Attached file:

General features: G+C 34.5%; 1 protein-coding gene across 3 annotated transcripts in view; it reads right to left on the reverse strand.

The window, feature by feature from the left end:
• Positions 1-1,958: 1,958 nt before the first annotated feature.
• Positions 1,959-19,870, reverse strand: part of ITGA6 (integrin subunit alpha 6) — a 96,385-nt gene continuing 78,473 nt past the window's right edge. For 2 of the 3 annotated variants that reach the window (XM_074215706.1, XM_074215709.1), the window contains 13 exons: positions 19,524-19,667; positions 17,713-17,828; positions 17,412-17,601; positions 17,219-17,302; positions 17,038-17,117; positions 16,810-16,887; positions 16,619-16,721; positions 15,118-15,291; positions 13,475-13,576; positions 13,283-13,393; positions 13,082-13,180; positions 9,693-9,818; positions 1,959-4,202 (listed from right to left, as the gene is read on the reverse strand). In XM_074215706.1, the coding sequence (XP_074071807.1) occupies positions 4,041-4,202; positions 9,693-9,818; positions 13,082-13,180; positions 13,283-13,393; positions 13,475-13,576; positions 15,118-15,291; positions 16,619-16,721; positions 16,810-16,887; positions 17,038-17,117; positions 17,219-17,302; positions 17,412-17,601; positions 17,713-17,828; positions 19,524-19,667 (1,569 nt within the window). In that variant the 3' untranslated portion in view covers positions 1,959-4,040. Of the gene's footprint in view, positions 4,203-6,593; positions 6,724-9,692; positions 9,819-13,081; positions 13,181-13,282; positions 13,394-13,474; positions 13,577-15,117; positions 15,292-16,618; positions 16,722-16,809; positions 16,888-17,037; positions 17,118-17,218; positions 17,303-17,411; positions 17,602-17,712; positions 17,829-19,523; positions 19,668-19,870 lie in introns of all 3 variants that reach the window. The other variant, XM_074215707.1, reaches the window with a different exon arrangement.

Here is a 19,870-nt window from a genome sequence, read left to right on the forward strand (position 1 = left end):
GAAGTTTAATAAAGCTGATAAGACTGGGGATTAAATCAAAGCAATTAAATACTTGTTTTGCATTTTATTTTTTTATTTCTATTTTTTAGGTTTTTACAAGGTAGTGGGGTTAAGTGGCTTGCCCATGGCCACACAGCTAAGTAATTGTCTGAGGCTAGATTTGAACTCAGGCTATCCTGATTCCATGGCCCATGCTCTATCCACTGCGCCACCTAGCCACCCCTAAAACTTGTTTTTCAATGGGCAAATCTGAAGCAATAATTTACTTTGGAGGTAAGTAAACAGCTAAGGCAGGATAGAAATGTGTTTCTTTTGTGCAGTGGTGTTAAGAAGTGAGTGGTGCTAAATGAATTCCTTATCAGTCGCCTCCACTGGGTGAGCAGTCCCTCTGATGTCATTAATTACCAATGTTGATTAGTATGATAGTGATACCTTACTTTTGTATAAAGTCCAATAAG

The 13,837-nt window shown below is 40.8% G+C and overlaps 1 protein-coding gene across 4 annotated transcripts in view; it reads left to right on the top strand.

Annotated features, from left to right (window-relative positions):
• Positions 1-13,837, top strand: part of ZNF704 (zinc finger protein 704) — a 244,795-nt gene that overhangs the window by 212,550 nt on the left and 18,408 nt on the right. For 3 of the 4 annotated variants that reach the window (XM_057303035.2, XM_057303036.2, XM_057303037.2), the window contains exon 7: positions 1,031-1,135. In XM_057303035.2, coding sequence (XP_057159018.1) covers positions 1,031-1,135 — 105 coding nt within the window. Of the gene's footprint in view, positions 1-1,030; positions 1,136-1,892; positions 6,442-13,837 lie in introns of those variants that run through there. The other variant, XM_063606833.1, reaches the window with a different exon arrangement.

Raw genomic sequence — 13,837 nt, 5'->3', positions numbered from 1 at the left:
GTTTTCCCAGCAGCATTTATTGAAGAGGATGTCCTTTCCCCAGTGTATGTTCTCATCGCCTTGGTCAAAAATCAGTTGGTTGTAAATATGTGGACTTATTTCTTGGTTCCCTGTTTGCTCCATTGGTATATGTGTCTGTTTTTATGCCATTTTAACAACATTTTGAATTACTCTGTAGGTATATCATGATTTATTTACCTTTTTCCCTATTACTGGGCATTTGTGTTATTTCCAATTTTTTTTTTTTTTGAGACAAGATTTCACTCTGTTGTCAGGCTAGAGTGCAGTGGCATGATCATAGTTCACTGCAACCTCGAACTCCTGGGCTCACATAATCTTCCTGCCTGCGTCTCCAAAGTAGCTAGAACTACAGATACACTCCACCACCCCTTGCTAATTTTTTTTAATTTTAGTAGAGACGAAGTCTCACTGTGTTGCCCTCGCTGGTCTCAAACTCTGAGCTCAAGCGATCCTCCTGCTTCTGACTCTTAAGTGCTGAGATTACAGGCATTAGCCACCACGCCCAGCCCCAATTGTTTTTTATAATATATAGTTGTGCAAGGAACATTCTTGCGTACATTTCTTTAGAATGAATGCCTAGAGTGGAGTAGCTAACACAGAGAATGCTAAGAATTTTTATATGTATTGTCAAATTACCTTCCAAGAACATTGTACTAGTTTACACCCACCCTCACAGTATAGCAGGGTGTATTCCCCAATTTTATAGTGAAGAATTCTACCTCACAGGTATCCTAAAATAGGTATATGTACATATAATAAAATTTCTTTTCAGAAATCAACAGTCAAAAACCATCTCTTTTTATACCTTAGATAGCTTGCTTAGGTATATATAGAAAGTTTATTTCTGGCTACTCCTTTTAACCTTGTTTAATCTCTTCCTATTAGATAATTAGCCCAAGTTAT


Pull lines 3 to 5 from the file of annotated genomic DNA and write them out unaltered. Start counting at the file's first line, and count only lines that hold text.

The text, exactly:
• Positions 1-1,958: 1,958 nt before the first annotated feature.
• Positions 1,959-19,870, reverse strand: part of ITGA6 (integrin subunit alpha 6) — a 96,385-nt gene continuing 78,473 nt past the window's right edge. For 2 of the 3 annotated variants that reach the window (XM_074215706.1, XM_074215709.1), the window contains 13 exons: positions 19,524-19,667; positions 17,713-17,828; positions 17,412-17,601; positions 17,219-17,302; positions 17,038-17,117; positions 16,810-16,887; positions 16,619-16,721; positions 15,118-15,291; positions 13,475-13,576; positions 13,283-13,393; positions 13,082-13,180; positions 9,693-9,818; positions 1,959-4,202 (listed from right to left, as the gene is read on the reverse strand). In XM_074215706.1, the coding sequence (XP_074071807.1) occupies positions 4,041-4,202; positions 9,693-9,818; positions 13,082-13,180; positions 13,283-13,393; positions 13,475-13,576; positions 15,118-15,291; positions 16,619-16,721; positions 16,810-16,887; positions 17,038-17,117; positions 17,219-17,302; positions 17,412-17,601; positions 17,713-17,828; positions 19,524-19,667 (1,569 nt within the window). In that variant the 3' untranslated portion in view covers positions 1,959-4,040. Of the gene's footprint in view, positions 4,203-6,593; positions 6,724-9,692; positions 9,819-13,081; positions 13,181-13,282; positions 13,394-13,474; positions 13,577-15,117; positions 15,292-16,618; positions 16,722-16,809; positions 16,888-17,037; positions 17,118-17,218; positions 17,303-17,411; positions 17,602-17,712; positions 17,829-19,523; positions 19,668-19,870 lie in introns of all 3 variants that reach the window. The other variant, XM_074215707.1, reaches the window with a different exon arrangement.

Here is a 19,870-nt window from a genome sequence, read left to right on the forward strand (position 1 = left end):